Spring is here and so with it comes a new pattern. Let me forewarn you: this is not a tale for those who’s hopes are pinned on the first draft of a pattern executed to perfection. Alas, this ain’t so in my world of fitting fixation. In fact this story get’s a bit gruesome. Nothing comes easy- not even (especially) a style that consists of one single piece. Patterns are my thing as I obsess over shapes and how they work together. I know them inside and out and how to bend them to my will. But some patterns are mischievous- they start out as a basic project but present me with a battle.
The new style was intended to be one piece that sews together lickety split! – and it will be. Throughout my fitting process I gently nudged the pattern, making only slight alterations but never 100% satisfied with the results. After the 5th muslin (wowza!) and trying it on again late on a Thursday night my surliness from the week was in full force and my frustration was high. I was ready to scrap the pattern and start anew complete with redesign. I grabbed the pattern, tossed it in the garbage, hit the lights, and called it a night. I couldn’t sleep. I tossed around my alternate idea but it just didn’t feel right and wouldn’t meet my original expectations. The next day it was still on my mind. I planned the new styling and was ready to go with it, but still wasn’t sold, especially since I realized I took the easy way out by scrapping it. At this point I was just pissed at myself and how easily I let the pattern win.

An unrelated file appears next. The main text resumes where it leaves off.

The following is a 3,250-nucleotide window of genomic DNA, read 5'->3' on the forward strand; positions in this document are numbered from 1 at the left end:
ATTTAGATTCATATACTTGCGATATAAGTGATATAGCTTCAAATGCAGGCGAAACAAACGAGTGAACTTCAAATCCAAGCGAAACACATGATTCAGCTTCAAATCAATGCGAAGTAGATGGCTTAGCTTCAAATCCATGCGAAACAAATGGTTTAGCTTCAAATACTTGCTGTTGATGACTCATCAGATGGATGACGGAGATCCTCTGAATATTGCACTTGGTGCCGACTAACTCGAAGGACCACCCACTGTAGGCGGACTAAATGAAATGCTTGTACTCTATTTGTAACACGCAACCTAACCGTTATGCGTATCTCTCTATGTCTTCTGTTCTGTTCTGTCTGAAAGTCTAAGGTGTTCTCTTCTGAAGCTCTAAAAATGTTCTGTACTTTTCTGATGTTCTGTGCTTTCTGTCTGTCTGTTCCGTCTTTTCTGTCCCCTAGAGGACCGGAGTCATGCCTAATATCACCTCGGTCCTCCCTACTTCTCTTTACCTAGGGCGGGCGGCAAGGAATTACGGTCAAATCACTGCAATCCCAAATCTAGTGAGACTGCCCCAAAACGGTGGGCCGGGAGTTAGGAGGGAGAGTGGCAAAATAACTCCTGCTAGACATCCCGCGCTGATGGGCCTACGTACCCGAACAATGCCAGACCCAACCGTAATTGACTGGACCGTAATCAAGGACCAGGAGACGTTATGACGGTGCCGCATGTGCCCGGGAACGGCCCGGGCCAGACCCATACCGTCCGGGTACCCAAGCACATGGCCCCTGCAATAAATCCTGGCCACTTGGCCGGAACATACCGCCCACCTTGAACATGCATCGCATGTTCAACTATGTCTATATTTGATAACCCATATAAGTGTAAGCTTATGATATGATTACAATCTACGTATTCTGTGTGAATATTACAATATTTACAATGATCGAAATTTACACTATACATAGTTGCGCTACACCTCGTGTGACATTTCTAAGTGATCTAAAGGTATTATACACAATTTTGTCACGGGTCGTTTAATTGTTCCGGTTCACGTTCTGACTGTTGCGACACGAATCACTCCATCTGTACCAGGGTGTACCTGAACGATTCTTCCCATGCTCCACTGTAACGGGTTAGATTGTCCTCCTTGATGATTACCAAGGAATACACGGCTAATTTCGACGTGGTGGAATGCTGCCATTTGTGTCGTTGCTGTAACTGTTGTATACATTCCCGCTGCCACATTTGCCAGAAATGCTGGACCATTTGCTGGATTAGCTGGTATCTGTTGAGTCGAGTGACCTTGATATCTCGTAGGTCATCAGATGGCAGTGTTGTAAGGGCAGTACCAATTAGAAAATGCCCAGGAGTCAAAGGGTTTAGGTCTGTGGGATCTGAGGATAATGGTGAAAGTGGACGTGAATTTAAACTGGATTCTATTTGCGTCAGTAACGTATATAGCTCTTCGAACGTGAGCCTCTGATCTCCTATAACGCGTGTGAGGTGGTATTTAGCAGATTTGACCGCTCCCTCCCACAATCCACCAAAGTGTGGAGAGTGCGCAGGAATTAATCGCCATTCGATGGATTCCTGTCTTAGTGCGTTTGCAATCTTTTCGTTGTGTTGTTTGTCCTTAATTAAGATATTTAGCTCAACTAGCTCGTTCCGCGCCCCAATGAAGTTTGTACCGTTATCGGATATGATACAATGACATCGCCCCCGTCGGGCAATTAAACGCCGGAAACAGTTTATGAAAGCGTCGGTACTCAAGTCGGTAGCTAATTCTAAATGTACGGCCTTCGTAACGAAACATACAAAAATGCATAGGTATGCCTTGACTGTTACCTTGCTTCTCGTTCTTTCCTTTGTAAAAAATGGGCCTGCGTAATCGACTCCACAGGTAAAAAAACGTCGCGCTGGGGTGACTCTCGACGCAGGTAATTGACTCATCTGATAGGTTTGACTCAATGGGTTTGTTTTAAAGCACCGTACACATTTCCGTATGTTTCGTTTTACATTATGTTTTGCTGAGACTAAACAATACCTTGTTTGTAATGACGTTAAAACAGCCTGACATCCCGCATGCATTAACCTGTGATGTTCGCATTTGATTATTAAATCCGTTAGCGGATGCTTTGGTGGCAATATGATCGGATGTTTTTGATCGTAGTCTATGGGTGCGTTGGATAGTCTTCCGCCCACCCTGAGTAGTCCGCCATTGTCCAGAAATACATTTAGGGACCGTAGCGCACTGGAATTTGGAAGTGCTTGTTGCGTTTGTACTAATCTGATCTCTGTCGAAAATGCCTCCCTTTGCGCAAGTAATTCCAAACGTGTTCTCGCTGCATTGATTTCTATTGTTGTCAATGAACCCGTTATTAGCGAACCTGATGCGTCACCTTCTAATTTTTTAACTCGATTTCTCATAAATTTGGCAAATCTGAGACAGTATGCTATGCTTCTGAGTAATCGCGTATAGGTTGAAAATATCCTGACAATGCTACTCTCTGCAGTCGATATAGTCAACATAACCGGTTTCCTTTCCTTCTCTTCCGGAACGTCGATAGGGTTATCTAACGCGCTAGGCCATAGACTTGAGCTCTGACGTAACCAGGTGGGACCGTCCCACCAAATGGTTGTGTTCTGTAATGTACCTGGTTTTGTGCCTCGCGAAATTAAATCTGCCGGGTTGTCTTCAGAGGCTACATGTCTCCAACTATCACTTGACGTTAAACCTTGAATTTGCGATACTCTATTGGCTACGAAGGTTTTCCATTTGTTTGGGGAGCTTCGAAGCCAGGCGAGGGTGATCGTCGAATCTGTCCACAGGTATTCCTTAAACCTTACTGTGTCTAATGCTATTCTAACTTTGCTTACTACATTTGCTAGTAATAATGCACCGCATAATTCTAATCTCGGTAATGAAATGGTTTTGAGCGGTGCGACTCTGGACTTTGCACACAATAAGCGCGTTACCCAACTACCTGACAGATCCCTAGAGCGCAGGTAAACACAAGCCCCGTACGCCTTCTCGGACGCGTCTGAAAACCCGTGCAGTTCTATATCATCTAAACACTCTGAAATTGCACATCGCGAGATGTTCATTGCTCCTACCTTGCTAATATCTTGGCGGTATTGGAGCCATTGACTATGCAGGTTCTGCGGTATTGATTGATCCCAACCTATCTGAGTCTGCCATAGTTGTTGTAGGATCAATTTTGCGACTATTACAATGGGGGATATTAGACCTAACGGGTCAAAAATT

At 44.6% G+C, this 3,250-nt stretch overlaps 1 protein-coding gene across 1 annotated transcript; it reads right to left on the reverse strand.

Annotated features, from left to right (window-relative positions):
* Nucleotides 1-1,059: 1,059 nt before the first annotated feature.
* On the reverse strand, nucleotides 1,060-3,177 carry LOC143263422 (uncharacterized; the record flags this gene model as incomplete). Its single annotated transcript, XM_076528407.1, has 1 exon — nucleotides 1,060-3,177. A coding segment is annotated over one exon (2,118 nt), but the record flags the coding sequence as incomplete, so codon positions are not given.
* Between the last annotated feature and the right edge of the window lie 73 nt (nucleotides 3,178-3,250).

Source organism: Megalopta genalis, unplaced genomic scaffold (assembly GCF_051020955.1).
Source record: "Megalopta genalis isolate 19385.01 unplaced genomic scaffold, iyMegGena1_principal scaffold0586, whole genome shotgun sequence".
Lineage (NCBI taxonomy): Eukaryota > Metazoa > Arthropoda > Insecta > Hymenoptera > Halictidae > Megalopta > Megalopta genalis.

I got home dropped everything on the floor, rolled up my sleeves, and dashed to the computer. It was time to do things the old fashioned way–and I reprinted the pattern (thank god for digital!). It was just me and the pattern face to face. There was no time to pull out my drafting table. I tossed the pattern to the floor of my workroom and sat on top of it, the way a MMA fighter mounts her opponent to grapple her into submission, pummeling away until defeat is eminent- which is how my pattern went after some major chopping, harsh marker lines and masking tape ugliness. Eventually it tapped out after arm bar-esque equivalent changes.
The next and final fit went smashingly and I now report full satisfaction with the end result.
You may be wondering why I tell my tale. I like to use it as a lesson and reminder for all of ‘yall’s out there who have those piles of UFO’s. Let’s keep those projects to a minimum- either it is doomed for the trash or for your closet. Nothing in between. If you are like me then you are on to the next project before you even finish the previous one, but sometimes it is worthwhile to slow down, get it done, and see it through to the end. The most vexing and troublesome projects usually become the ones that you learn the most from and about yourself.
As for the pattern- more on that later *wink*
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